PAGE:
On Another Note

First he puts out an album of opera. Then he turns to Andrew Lloyd Webber tunes. What will Michael Bolton sing next?

June 13, 2000|By J.D. Considine | J.D. Considine,SUN MUSIC CRITIC

Michael Bolton is on his cell phone, talking about his current concert tour while sitting in a Chicago dressing room, when a member of the production crew interrupts him.

"I'm sorry," Bolton says, cutting the conversation short, "They're telling me the show has begun. I have to get into my stage clothes, and go out and get nailed to a cross."

Under any other circumstance, one would take that to mean Bolton was about to perform for a crowd of rock critics. In this case, however, he's being quite literal, because the opening number in Bolton's current show - a semi-theatrical spectacular entitled "The Music of Andrew Lloyd Webber" (which opens at the Lyric Opera House this evening) - is a little ditty called "The Garden of Gethsemane."

"It's a fun song from `Jesus Christ Superstar,'" he says. Naturally, Bolton performs the song in the persona of J.C. himself. "Then, the next time I come out, it's as an entirely different character," he adds.

And so it goes throughout the evening, as Bolton works his way through the Lloyd Webber songbook. "I don't want to tell you about exactly what happens," he says. "But I'm playing one song after the other, and before you know it, I'm the Phantom out there, and am doing some songs from `Phantom of the Opera.' "

That may seem quite a leap for a guy best known for rock power-ballads and heavily stylized - some would say overwrought and inauthentic - versions of soul classics. But as Bolton tells it, singing the music of Andrew Lloyd Webber was actually a fairly logical step in his career.

It started, funnily enough, with opera. This wasn't a musical style Bolton ever expected to become involved with, until one day in 1996 when he got a call to participate in a benefit concert and recording.

"I was invited to sing with [Luciano] Pavarotti in Italy," he says. "I got into opera because I had to learn what I was going to perform." That bit of private study soon became an obsession, and in 1998, Bolton released an album of opera arias, entitled "My Secret Passion." In it, he took on everything from "Celeste Aida" (from "Aida") to the famously tearful "Vesti la giubba" (the crying clown show-stopper from "I Pagliacci").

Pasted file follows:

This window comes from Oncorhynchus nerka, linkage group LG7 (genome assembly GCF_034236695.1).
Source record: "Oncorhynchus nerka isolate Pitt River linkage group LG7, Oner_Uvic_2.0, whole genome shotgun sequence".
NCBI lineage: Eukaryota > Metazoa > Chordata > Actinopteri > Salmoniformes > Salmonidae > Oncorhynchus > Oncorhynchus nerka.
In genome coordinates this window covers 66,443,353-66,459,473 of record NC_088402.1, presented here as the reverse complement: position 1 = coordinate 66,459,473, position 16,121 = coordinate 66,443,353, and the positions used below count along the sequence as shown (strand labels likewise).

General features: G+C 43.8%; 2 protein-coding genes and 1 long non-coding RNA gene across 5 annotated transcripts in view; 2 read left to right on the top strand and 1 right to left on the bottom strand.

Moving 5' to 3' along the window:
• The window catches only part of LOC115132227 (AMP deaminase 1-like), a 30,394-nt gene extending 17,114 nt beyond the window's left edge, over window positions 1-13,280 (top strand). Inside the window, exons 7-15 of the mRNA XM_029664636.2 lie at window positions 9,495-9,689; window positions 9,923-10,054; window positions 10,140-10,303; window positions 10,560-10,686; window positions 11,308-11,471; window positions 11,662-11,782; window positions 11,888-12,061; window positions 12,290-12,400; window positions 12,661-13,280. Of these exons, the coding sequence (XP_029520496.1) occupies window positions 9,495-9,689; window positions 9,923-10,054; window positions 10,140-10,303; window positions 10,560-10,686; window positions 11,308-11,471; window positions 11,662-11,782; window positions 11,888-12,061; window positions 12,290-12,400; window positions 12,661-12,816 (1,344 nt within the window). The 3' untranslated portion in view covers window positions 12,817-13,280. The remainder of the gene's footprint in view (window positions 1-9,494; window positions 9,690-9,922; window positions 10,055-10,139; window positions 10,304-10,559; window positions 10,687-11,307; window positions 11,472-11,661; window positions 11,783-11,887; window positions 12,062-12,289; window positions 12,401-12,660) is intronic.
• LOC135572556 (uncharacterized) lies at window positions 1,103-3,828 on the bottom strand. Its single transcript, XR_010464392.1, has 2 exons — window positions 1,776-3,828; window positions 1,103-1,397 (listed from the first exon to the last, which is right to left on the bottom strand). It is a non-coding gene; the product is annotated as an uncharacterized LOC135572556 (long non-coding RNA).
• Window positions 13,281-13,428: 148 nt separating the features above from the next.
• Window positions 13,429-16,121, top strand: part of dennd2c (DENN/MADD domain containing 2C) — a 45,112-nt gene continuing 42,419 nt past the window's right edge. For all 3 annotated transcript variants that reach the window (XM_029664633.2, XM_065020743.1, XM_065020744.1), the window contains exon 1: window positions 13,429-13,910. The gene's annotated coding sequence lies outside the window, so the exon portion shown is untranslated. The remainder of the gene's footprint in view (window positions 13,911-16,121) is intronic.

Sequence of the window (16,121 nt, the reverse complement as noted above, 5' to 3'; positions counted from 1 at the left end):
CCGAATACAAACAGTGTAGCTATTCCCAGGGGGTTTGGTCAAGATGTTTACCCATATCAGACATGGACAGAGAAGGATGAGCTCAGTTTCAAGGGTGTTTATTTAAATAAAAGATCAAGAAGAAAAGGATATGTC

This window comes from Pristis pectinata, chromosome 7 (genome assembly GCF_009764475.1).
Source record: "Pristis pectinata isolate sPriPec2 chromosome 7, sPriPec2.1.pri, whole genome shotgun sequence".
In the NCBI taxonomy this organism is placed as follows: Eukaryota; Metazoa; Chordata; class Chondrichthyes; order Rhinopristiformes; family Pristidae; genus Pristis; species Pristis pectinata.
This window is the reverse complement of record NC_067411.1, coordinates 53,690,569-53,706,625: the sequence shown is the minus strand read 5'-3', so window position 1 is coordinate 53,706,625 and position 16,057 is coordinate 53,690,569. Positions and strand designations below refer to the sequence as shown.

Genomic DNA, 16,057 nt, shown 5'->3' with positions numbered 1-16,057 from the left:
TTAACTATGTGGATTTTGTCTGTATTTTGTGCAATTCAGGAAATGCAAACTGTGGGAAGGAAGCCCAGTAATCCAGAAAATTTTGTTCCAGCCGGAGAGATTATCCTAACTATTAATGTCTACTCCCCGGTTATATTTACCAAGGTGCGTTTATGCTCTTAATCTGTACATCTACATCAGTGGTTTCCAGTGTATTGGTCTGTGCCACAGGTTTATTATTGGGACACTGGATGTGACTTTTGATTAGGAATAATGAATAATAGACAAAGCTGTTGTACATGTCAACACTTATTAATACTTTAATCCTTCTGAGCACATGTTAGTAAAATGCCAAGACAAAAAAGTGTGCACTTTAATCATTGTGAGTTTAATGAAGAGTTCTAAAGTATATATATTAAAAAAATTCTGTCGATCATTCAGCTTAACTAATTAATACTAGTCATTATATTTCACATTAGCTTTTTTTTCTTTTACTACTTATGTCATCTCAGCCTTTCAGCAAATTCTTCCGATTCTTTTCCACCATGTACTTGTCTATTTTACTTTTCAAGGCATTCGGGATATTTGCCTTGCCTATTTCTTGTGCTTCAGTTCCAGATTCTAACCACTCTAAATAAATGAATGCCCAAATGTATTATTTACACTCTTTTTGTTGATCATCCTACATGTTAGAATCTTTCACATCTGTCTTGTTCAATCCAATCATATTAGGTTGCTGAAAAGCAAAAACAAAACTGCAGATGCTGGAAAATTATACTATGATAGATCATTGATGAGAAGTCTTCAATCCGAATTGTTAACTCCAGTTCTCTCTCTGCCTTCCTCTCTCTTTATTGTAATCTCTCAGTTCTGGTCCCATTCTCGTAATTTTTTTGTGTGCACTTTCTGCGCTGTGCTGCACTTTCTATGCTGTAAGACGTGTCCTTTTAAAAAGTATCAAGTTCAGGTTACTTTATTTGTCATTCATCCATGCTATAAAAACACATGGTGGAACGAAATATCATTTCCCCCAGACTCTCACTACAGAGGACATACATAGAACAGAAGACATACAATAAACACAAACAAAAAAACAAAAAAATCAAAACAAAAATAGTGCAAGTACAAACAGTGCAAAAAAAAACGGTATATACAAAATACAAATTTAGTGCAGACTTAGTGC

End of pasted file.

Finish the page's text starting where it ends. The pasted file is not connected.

Exploring the world of opera opened a whole new world for Bolton. Part of it was that singing opera involved a totally different discipline from rock and roll, taking him to "a different place in the voice, a different kind of presence," he says. But singing opera also involved a much wider range of interpretive freedom than he had ever imagined. To take an aria or character and animate it, bringing something unique to the part, greatly appealed to him.

"When I started studying opera, I started listening to everything I could find on Caruso and Gigli, all the way up through the three tenors," he says.

"I saw how different all of their interpretations were. Different tenors took liberties that sometimes ruffled the feathers of purists, and probably ticked a few people off. But I think that's what made those singers great. Their true personalities spoke through the songs."

Get Bolton talking opera, and he speaks with unabashed enthusiasm. Like many opera buffs, he believes that the oldies are goodies. As such, his all-time favorites are two singers who were in their prime long before he was born: Enrico Caruso and Beniamino Gigli.

"Caruso had the ultimate, king of the jungle voice, the lion's roar," he says. "Gigli had wonderful tone, one of the most beautiful, sweet, soothing voices that I have ever heard. I understand that with Pavarotti, Gigli was one of his inspirations."

OK, so Bolton has a bad case of tenor madness. That still doesn't answer how he went from singing opera to singing "The Phantom of the Opera."

Once again, it all started with a phone call: "A friend of mine who's working with me in some areas outside of music called up and said, `I had a meeting with these people today, and I'm just going to run this idea by you.' " The idea was a musical revue based on the songs of Andrew Lloyd Webber, and built around Bolton.

"He said, `You can pick any songs from Andrew Lloyd Webber's entire catalog, anything he's done that's been part of one of his shows.' And that was great news for me," says Bolton. "I got to pretty much hand-pick some phenomenal songs - singer's songs."

Although Bolton has his regular band with him onstage, he's also backed by a 30-piece orchestra and 20 singer/dancers. It's a very different environment from the rock concert circuit, and frankly, he finds the change refreshing.

"Backstage at rock shows, it's not about the pure love of music," he says. "Here, it is. Here, it's about people who love the theater, who love the moment they get onstage. And it's great to actually revisit your youth, when you're awakening your love and passion for music."

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